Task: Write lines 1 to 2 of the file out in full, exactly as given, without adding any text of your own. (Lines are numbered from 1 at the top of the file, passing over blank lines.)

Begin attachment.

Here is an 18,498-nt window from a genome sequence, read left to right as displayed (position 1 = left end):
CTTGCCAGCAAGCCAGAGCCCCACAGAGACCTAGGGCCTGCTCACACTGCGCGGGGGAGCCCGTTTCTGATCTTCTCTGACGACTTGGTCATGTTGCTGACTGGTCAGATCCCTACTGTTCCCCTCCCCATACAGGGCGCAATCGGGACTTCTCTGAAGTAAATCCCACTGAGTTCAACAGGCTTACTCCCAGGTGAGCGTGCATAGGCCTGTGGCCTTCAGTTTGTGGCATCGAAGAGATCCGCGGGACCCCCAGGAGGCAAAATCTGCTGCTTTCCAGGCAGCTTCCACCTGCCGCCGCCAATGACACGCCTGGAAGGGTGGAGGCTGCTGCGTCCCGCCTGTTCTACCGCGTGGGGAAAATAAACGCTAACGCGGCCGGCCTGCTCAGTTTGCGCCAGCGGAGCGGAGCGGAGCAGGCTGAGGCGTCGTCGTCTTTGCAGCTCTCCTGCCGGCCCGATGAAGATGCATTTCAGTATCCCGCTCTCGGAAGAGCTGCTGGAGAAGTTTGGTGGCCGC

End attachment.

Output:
Here is an 18,498-nt window from a genome sequence, read left to right as displayed (position 1 = left end):
CTTGCCAGCAAGCCAGAGCCCCACAGAGACCTAGGGCCTGCTCACACTGCGCGGGGGAGCCCGTTTCTGATCTTCTCTGACGACTTGGTCATGTTGCTGACTGGTCAGATCCCTACTGTTCCCCTCCCCATACAGGGCGCAATCGGGACTTCTCTGAAGTAAATCCCACTGAGTTCAACAGGCTTACTCCCAGGTGAGCGTGCATAGGCCTGTGGCCTTCAGTTTGTGGCATCGAAGAGATCCGCGGGACCCCCAGGAGGCAAAATCTGCTGCTTTCCAGGCAGCTTCCACCTGCCGCCGCCAATGACACGCCTGGAAGGGTGGAGGCTGCTGCGTCCCGCCTGTTCTACCGCGTGGGGAAAATAAACGCTAACGCGGCCGGCCTGCTCAGTTTGCGCCAGCGGAGCGGAGCGGAGCAGGCTGAGGCGTCGTCGTCTTTGCAGCTCTCCTGCCGGCCCGATGAAGATGCATTTCAGTATCCCGCTCTCGGAAGAGCTGCTGGAGAAGTTTGGTGGCCGC